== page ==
Mental Models

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Introduction To Mental Models

Origin and Historical Development of Mental Models

explanation of someone's thought process about how something works in the real world

Explanation of someone's thought process about how something works in the real world.

The concept of mental models has a rich and varied history, with roots in ancient philosophy and significant developments in psychology and cognitive science. This article will explore the origin and historical development of mental models, highlighting key contributors to the theory.

Ancient Philosophy

The idea of mental models can be traced back to the ancient philosophers. Plato, for instance, proposed the theory of Forms, suggesting that non-physical forms (or ideas) represent the most accurate reality. This can be seen as an early form of mental modeling, where abstract concepts are used to understand and interpret the world.

Aristotle, another ancient philosopher, also contributed to the development of mental models with his work on syllogisms, a kind of logical argument where conclusions are drawn from two connected premises. This form of reasoning is a fundamental mental model that we still use today.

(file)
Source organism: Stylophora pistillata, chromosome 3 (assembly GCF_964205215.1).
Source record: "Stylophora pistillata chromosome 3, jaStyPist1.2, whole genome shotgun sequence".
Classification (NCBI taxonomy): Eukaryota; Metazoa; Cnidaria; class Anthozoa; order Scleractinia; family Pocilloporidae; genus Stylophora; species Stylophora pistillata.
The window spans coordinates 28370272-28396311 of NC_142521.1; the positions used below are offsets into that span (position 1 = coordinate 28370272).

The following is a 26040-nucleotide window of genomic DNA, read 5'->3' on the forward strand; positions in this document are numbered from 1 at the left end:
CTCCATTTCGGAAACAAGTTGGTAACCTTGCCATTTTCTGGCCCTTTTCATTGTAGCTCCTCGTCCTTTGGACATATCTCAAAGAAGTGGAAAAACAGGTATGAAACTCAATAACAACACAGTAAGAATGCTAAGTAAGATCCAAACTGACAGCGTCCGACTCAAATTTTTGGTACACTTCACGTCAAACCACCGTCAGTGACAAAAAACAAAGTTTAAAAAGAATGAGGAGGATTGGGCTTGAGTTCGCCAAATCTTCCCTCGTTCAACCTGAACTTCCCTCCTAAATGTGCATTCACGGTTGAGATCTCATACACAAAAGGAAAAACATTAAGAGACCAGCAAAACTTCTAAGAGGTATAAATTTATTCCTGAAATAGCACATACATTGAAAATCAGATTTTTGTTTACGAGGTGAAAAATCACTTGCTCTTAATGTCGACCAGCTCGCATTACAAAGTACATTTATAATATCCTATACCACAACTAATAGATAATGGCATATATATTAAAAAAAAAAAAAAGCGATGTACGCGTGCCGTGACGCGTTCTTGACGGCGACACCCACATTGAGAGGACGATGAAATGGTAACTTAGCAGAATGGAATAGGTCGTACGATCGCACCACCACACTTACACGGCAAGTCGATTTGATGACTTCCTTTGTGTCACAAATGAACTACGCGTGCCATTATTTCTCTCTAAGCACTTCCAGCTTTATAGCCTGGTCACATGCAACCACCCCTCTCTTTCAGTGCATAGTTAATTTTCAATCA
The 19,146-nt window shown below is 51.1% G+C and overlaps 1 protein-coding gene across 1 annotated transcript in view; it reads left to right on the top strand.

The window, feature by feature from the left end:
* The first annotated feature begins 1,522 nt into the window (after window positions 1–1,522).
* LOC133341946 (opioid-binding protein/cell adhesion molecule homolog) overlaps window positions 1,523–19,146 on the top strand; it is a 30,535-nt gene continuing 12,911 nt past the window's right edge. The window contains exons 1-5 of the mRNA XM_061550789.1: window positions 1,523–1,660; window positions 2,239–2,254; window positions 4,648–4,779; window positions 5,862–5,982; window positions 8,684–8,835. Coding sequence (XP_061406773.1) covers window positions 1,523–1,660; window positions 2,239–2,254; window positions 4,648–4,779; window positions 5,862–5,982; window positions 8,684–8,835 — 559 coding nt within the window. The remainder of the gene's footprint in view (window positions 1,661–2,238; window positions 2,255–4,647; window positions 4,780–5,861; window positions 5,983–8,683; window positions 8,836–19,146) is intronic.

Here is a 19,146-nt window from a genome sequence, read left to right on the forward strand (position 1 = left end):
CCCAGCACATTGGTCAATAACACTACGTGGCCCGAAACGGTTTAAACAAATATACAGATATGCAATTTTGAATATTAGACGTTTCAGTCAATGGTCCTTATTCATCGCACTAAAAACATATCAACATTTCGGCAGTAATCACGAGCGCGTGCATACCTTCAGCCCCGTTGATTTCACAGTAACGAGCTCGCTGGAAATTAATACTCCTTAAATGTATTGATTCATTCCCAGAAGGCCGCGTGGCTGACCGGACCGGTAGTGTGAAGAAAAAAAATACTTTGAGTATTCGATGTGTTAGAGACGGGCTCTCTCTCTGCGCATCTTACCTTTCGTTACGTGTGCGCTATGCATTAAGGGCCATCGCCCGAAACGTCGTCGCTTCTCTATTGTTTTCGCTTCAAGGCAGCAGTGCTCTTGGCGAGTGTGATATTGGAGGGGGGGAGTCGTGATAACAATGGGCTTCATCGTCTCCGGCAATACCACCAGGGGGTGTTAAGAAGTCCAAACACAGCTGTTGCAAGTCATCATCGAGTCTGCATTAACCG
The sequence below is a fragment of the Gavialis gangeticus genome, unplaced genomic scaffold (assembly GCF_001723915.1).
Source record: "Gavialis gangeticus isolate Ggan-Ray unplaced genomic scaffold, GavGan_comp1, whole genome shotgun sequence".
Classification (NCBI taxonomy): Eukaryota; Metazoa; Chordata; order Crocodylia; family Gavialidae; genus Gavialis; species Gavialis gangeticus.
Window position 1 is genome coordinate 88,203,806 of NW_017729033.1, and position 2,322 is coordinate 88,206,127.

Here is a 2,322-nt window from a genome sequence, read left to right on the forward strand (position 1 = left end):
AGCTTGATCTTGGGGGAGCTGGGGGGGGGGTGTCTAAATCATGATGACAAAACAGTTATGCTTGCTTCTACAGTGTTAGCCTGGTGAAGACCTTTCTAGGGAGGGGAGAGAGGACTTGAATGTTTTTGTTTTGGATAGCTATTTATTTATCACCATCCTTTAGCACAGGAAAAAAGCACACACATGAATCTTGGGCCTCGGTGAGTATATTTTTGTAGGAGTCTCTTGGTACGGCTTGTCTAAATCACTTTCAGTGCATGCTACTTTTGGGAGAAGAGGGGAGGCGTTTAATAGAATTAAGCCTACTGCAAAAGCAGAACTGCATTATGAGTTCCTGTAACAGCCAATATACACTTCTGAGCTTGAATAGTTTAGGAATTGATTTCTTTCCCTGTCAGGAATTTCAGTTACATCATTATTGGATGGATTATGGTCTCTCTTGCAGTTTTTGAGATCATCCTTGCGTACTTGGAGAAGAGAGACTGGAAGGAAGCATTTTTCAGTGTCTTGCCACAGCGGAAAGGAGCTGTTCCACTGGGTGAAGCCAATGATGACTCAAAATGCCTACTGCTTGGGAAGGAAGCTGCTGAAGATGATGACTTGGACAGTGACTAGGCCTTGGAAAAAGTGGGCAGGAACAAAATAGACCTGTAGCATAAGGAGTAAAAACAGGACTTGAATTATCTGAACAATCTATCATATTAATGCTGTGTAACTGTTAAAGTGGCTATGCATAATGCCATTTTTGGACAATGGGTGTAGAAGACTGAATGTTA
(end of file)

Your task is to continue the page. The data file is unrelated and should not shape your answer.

Psychology and Cognitive Science

The term "mental models" was first introduced by the American psychologist Kenneth Craik in his 1943 book "The Nature of Explanation". Craik suggested that the mind constructs "small-scale models" of reality that it uses to anticipate events.

In the 1950s and 60s, the cognitive revolution in psychology led to a renewed interest in internal mental processes and the role of mental models. Psychologists like Jean Piaget studied how children develop mental models as they grow and learn about the world.

Key Contributors

One of the most influential figures in the study of mental models is the British psychologist Philip Johnson-Laird. His work in the 1980s and 90s focused on how we use mental models to reason and solve problems. Johnson-Laird proposed that our minds create a mental model for each unique situation we encounter, which we then manipulate to predict outcomes.

Another key contributor is the Nobel laureate Daniel Kahneman, who, along with Amos Tversky, developed the prospect theory, which describes how people make decisions based on the potential value of losses and gains. This work highlighted the role of mental models in decision-making and the biases that can affect them.


The concept of mental models has a long and varied history, with contributions from philosophy, psychology, and cognitive science. Understanding this history helps us appreciate the complexity and power of mental models in shaping our perception, reasoning, and decision-making. As we continue to learn more about mental models, we can better harness their power to improve our understanding and interaction with the world.